three (3) months for the scar formation to be "firm" and six (6)
months for it to become "solid". Allowing time for proper healing
and limiting some activities in the early postoperative period are
important factors contributing to the long-term success of these
The most frequent operations performed for these diseases involve an
avenue of approach from the back (posterior). All of these
techniques involve the removal of part or the entire "roof" (the
"Lamina") of the spinal canal in the affected area. Removal of the
lamina from both sides is a "LAMINECTOMY." Removal of the lamina
from only one side is a "HEMILAMINECTOMY."
The most common operation involves removing only a thumbnail-size
piece of bone from the lamina in order to gain access to the spinal
canal where the herniated disc fragment is lying against the nerve
root. This procedure is called a "LAMINOTOMY" (or opening in the
lamina). The bony canal through which the nerve root travels as it
leaves the spinal canal is called the "neural foramen". It is
almost always desirable, and frequently necessary, to remove part of
the roof of this foramen in order to decompress (relieve pressure
on) the nerve root. This is called a "FORAMENOTOMY."
In the event that a bone spur is the culprit causing the nerve root
compression, it may be possible to remove it. This is usually the
case if the spur originates from the Facet Joint lying directly
behind the nerve root. However, if the bone spur comes from the front
of the spinal canal, it may not be possible to safely remove all
or any of the spur. The decompression of the spinal canal and the
affected neural foramen is most frequently very successful in treating
the symptoms and signs of this problem. While it is quite evident
that not all the bone spur is removed and that it could continue
to enlarge, it is actually unlikely to cause any further major
difficulties provided an adequate decompression has been
Most patients undergo these operations to relieve the pressure
being exerted on the Nerve Roots. They already have some Neurological
Deficit(s). The older the patient is at the time of operation, the
longer they have had the Neurological Deficit and the more severe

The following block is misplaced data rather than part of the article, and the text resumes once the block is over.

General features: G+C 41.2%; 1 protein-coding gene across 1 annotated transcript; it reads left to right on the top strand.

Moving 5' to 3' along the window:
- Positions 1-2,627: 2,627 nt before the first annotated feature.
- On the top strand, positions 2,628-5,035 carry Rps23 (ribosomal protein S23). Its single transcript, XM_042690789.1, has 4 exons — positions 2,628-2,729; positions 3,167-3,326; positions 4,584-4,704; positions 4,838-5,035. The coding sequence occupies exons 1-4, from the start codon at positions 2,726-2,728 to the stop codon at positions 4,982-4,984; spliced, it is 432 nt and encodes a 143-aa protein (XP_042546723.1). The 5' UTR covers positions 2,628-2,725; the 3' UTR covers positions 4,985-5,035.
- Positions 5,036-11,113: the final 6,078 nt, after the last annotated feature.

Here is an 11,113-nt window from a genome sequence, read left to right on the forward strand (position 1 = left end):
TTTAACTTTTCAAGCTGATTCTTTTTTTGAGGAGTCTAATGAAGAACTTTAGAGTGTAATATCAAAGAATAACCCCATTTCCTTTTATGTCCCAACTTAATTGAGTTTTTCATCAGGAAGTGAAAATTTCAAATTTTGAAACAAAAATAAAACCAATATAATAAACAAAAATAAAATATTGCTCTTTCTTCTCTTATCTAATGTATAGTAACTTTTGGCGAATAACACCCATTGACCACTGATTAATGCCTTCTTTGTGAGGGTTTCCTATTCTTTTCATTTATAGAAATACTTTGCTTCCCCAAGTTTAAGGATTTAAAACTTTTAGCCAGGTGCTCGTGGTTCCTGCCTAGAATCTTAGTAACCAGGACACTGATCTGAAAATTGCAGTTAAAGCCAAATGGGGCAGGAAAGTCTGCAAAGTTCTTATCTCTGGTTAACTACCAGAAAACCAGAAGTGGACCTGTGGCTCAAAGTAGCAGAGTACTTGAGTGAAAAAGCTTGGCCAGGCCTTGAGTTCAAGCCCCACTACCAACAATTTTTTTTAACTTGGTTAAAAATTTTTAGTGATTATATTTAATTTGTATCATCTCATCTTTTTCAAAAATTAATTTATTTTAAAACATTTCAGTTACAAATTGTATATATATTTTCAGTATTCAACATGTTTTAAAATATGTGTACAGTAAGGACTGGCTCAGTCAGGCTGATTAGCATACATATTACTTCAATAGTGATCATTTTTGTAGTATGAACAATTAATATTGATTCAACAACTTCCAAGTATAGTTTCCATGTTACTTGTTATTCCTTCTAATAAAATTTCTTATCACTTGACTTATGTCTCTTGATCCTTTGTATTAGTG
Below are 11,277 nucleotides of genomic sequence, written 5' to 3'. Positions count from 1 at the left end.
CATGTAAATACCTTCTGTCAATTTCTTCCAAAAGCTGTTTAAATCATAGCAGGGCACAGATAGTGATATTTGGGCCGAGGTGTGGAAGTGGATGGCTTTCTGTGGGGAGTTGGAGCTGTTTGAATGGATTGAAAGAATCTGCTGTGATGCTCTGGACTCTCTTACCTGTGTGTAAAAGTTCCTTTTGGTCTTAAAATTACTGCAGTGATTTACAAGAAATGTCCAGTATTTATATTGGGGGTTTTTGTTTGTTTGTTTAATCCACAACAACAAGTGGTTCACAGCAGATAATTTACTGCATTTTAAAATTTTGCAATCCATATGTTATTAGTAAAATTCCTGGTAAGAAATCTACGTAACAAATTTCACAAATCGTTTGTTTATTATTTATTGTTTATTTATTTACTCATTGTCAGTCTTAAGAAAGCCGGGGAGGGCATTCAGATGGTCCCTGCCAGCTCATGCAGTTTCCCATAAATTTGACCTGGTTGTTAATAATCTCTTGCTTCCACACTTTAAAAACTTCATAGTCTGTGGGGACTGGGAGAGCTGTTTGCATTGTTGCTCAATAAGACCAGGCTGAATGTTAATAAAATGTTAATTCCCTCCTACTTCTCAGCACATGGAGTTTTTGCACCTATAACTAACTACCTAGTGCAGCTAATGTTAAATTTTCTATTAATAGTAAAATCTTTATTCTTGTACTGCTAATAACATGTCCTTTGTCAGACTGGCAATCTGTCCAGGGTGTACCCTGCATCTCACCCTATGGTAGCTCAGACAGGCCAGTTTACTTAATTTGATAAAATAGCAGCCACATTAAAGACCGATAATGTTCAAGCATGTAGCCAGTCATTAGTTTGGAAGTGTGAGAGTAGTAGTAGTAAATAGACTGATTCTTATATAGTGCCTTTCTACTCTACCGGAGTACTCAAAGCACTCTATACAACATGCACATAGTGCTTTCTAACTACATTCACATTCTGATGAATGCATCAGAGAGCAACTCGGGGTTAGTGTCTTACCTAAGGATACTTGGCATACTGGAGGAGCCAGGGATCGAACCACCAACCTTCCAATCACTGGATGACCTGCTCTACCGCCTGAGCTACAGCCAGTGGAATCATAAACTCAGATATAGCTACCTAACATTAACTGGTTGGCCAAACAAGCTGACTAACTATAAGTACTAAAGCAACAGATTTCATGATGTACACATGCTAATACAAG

it is, the less likely they are to recover. Whatever Neurological
Deficit persists one year after operation, is likely to be
There are now two technical options available with which to perform the
surgery. The Minimally Invasive Microendoscopic Surgery
approach involves a very short incision just off the midline to the
side of the main problem. Rather than stripping muscle from the bone
of the spine, as is done in the case of the more traditional (and very
effective) Microsurgical Operation, this newer technique
separates the muscle fibres using a specially designed small tubular
retractor (called a "Port"). These "Paravertebral muscles", which run
vertically on the side of the Spinous Process and Lamina, would
customarily be removed from and then held in a retracted position
from the bone of the spine in the more traditional Microsurgical
approach. In both surgical methods a bone window is fashioned in the
Lamina. It is through this opening that we gain access into the
spinal canal. The nerve roots are protected by a "leather-like"
covering (the dura mater). Once this is identified, the interior of
the spinal canal is inspected. Frequently, the nerve root is tightly
stretched over the extruded disc fragment(s) and/or bone spur. It
must be protected and gently mobilized and perhaps moved a short
distance in order to allow access to the mass inside the spinal canal.
The extruded disc is then removed. In the event that the hole in
the ligament and disc capsule (created as a result of the disc
breaking through these confining structures) is not large enough
to permit easy placement of instruments used to retrieve the
remaining disc material from the disc space, then the hole is
enlarged. After the remaining disc has been removed, the tissues
are allowed to regain their former positions.
Permit us to repeat that our strong preference is to attempt to
remove as much disc material as possible in order to reduce the risk
of a recurrent herniation. The world-wide experience of recurrence
is as high as 17%. Our "recurrence rate" has been less than 3% for
over 25 years. This is partly due to the techniques that we have
developed and to our post-operative management. Please review the
information on pages 16 - 18 of this monograph as well as our
post-operative patient guidelines for more specific information.
In the Minimally Invasive Microendoscopic Surgery the large
back muscles, the fibres of which were spread apart by the special
tubular retractor, fall back together. (In the more traditional
technique these muscles would be scraped and separated from the bone
and then must be re-approximated with strong suture material.) The
skin incision is then closed in both types of surgery. In our cases,
this is accomplished with "hidden" sutures.
Most patients who undergo these operations awaken from surgery
essentially free of the severe pain that they had previously endured.
Patients generally report that the pain from the incision in the
back is not nearly as bothersome as that which they experienced
preoperatively. The majority of patients are mobilized out of bed
when they are awake and alert. It takes approximately three to